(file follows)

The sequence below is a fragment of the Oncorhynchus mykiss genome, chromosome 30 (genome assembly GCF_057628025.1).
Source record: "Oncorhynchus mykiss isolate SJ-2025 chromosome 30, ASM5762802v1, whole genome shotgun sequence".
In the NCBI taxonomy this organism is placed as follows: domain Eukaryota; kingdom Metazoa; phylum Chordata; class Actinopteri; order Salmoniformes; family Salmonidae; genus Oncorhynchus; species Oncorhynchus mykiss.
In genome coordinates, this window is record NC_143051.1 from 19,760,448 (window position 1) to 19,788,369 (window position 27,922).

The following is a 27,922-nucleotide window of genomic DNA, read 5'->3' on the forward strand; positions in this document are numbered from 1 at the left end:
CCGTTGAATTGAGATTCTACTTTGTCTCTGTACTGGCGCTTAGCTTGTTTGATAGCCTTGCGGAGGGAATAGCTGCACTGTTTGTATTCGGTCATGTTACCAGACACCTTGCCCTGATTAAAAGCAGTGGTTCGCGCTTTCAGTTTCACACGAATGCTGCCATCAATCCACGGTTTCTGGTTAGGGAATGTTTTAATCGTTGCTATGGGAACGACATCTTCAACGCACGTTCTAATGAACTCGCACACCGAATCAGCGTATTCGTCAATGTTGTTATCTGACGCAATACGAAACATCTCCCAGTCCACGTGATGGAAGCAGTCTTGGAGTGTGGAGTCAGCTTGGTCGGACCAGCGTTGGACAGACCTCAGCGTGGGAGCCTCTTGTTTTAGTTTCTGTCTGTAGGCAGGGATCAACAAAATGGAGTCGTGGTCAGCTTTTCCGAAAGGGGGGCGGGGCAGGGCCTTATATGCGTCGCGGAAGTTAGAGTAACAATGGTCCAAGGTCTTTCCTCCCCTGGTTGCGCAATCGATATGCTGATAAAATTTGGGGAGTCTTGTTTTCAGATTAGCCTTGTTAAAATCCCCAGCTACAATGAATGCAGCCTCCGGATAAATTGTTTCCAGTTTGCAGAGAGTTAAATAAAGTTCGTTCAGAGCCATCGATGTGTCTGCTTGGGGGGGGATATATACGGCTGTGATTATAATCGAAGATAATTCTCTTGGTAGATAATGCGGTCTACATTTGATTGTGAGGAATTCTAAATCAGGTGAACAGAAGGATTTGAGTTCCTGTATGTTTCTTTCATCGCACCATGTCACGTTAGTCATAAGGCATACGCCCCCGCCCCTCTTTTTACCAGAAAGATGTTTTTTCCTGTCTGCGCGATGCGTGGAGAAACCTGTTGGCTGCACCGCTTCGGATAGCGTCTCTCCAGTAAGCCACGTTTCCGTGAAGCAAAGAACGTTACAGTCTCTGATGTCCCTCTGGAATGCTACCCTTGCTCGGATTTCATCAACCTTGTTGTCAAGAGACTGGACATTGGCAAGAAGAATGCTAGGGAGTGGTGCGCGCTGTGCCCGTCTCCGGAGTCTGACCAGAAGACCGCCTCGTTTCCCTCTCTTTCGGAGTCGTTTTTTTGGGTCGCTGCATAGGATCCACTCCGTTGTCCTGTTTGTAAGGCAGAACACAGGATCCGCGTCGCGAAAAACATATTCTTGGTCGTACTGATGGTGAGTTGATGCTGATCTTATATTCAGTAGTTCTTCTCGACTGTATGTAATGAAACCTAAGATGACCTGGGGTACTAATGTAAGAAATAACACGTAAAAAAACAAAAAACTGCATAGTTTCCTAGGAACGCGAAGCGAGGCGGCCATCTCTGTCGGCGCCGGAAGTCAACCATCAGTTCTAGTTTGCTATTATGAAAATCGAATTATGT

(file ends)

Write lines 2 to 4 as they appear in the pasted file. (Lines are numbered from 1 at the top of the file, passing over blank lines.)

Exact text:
Source record: "Oncorhynchus mykiss isolate SJ-2025 chromosome 30, ASM5762802v1, whole genome shotgun sequence".
In the NCBI taxonomy this organism is placed as follows: domain Eukaryota; kingdom Metazoa; phylum Chordata; class Actinopteri; order Salmoniformes; family Salmonidae; genus Oncorhynchus; species Oncorhynchus mykiss.
In genome coordinates, this window is record NC_143051.1 from 19,760,448 (window position 1) to 19,788,369 (window position 27,922).